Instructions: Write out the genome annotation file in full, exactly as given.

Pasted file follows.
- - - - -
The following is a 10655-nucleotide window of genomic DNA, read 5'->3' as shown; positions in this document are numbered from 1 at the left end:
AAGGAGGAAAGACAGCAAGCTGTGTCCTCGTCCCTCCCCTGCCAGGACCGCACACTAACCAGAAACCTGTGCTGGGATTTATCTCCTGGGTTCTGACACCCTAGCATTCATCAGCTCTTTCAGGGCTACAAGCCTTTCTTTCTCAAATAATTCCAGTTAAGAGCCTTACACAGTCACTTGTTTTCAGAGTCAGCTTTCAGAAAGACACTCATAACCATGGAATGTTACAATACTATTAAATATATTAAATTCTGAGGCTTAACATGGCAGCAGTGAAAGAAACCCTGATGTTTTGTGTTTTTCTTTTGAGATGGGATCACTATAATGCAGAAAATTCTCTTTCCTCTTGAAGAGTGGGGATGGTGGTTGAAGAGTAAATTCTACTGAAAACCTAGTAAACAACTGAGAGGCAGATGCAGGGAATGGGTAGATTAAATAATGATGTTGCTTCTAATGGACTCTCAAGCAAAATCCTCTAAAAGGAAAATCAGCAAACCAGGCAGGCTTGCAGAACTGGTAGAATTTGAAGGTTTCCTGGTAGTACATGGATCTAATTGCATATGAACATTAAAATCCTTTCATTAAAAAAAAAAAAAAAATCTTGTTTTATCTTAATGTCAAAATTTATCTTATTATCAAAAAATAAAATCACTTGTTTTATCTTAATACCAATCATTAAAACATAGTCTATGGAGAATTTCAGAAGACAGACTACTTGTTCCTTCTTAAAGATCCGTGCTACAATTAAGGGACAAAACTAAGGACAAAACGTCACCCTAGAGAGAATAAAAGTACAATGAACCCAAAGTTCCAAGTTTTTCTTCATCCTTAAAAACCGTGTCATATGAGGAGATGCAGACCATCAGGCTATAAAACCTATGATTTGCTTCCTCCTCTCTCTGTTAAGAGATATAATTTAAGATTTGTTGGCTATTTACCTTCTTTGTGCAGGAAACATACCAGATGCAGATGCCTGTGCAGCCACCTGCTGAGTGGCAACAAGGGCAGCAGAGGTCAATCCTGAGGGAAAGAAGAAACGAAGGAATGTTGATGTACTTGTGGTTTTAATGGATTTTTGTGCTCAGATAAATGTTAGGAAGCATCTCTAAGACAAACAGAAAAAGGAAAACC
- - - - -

The following is a 10655-nucleotide window of genomic DNA, read 5'->3' as shown; positions in this document are numbered from 1 at the left end:
AAGGAGGAAAGACAGCAAGCTGTGTCCTCGTCCCTCCCCTGCCAGGACCGCACACTAACCAGAAACCTGTGCTGGGATTTATCTCCTGGGTTCTGACACCCTAGCATTCATCAGCTCTTTCAGGGCTACAAGCCTTTCTTTCTCAAATAATTCCAGTTAAGAGCCTTACACAGTCACTTGTTTTCAGAGTCAGCTTTCAGAAAGACACTCATAACCATGGAATGTTACAATACTATTAAATATATTAAATTCTGAGGCTTAACATGGCAGCAGTGAAAGAAACCCTGATGTTTTGTGTTTTTCTTTTGAGATGGGATCACTATAATGCAGAAAATTCTCTTTCCTCTTGAAGAGTGGGGATGGTGGTTGAAGAGTAAATTCTACTGAAAACCTAGTAAACAACTGAGAGGCAGATGCAGGGAATGGGTAGATTAAATAATGATGTTGCTTCTAATGGACTCTCAAGCAAAATCCTCTAAAAGGAAAATCAGCAAACCAGGCAGGCTTGCAGAACTGGTAGAATTTGAAGGTTTCCTGGTAGTACATGGATCTAATTGCATATGAACATTAAAATCCTTTCATTAAAAAAAAAAAAAAAATCTTGTTTTATCTTAATGTCAAAATTTATCTTATTATCAAAAAATAAAATCACTTGTTTTATCTTAATACCAATCATTAAAACATAGTCTATGGAGAATTTCAGAAGACAGACTACTTGTTCCTTCTTAAAGATCCGTGCTACAATTAAGGGACAAAACTAAGGACAAAACGTCACCCTAGAGAGAATAAAAGTACAATGAACCCAAAGTTCCAAGTTTTTCTTCATCCTTAAAAACCGTGTCATATGAGGAGATGCAGACCATCAGGCTATAAAACCTATGATTTGCTTCCTCCTCTCTCTGTTAAGAGATATAATTTAAGATTTGTTGGCTATTTACCTTCTTTGTGCAGGAAACATACCAGATGCAGATGCCTGTGCAGCCACCTGCTGAGTGGCAACAAGGGCAGCAGAGGTCAATCCTGAGGGAAAGAAGAAACGAAGGAATGTTGATGTACTTGTGGTTTTAATGGATTTTTGTGCTCAGATAAATGTTAGGAAGCATCTCTAAGACAAACAGAAAAAGGAAAACC